We who are part of the entertainment business talk sometimes about the ability of art to affect people; we all seem to have that story about the movie, the book, or the album that motivated us to become the actor, the writer, or the musician. Rarely do we have the opportunity to come face to face with the person who inspired us, and to complete the cycle by showing them what we became capable of because they planted that thought in our heads.
For me, it was a meeting eleven years in the making.
Andrew McCarthy was my high school crush. Not the huge star of such popular 1980's films as Pretty in Pink, St. Elmo's Fire and Mannequin, but the veteran actor I discovered opposite Robert Patrick in a direct-to-video flick called Perfect Assassins in 2001. That was not the best movie ever made, but I connected with his performance in it regardless. There was a certain soft-spoken, no-nonsense honesty about him that appealed to me, and I developed a bonafide soft spot.
At the time, I was writing a film column for my high school newspaper, and I think it was after watching 1991's Year of the Gun and crying my eyes out that I sat back in my chair in our computer lab and went on an unprovoked tangent about how there ought to be more Andrew McCarthy movies. I didn't understand how a strong actor with his experience wasn't working more. I have no idea how long I went on about this, but it was long enough that one of my colleagues finally turned to me and said, "You're a writer. If you want him to star in a movie, why don't you write it?"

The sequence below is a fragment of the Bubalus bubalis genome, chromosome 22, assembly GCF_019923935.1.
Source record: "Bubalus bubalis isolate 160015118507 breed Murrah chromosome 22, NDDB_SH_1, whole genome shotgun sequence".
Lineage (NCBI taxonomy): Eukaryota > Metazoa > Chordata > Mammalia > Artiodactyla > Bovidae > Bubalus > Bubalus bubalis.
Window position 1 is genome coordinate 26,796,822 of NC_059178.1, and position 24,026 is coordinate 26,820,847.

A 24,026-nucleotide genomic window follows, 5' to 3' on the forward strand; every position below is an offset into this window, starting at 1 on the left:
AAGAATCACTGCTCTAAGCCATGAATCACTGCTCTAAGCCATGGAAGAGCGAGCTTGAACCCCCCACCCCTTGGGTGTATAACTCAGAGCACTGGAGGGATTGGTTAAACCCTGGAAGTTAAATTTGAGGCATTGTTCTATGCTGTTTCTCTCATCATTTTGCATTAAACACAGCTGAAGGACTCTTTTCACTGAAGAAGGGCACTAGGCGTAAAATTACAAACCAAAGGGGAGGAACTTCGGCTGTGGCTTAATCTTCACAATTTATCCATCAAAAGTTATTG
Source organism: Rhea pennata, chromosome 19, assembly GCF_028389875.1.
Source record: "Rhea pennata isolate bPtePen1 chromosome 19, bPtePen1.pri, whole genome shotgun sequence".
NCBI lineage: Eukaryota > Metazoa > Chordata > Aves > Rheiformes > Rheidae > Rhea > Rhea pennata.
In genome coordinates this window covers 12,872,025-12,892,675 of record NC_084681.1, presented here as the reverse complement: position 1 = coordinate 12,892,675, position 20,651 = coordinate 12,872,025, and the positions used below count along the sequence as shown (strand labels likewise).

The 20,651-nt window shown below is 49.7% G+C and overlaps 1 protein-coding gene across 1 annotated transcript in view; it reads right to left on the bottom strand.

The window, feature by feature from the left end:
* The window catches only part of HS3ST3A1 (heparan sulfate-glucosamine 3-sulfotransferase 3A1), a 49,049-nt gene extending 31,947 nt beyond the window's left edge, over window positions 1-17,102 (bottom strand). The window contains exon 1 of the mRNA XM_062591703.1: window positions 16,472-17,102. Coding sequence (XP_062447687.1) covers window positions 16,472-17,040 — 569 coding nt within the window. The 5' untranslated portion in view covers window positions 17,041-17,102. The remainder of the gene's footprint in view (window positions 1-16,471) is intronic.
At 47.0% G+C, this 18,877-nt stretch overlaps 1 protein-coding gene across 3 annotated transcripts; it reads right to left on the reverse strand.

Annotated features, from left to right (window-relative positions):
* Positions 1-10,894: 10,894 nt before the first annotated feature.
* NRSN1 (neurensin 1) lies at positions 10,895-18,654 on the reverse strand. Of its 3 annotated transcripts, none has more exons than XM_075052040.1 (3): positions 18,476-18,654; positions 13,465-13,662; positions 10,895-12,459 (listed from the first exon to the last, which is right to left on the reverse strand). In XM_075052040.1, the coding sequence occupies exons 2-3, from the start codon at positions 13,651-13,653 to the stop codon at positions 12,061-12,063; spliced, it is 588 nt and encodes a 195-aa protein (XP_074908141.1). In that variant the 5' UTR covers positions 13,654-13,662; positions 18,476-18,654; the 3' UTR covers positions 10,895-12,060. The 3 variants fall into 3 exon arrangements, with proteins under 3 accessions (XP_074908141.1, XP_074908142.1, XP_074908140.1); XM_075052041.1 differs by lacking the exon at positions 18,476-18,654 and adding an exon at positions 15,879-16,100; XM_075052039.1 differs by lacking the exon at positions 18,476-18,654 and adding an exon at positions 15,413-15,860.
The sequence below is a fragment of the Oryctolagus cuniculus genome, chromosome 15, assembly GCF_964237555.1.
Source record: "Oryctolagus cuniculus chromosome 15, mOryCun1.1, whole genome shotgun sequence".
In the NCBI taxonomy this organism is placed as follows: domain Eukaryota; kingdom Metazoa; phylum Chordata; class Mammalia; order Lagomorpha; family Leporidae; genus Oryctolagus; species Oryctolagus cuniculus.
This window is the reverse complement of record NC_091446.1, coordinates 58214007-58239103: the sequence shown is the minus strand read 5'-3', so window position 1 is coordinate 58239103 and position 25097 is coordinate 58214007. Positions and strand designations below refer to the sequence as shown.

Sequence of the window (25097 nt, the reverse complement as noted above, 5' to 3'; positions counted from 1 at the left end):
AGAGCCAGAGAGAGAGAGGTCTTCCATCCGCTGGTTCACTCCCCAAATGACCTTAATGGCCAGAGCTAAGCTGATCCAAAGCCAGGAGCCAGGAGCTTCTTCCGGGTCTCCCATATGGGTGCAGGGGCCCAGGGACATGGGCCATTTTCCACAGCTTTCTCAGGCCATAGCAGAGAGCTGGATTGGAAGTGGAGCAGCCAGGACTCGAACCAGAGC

The very last thing I wanted to do then was write. After spending almost my whole life writing constantly, I had hit a wall months earlier, and had failed so many times to find something, anything that worked that it was eating away at me. Yet the question oddly appealed to me. The one thing that was stronger than my fear and shame was my belief in Andrew's talent.
I was originally writing strictly for him, but over the course of the next three months, I ended up doing it for the both of us. What started as searching for the perfect idea that he would be proud of became focusing on the next page as the World Trade Center fell in September and my childhood best friend died in a car accident in October. While I grieved through those tragedies, Andrew was my muse. I didn't know where my life was going but I knew where my script needed to go. If I couldn't sleep, I could watch another one of his movies, and make sure I had his voice down. He gave me inspiration as everything else came crashing down around me. When I finished the script, I felt like I'd done something because of him, but I'd also proven to myself that I could still do what I loved, no matter what the circumstances.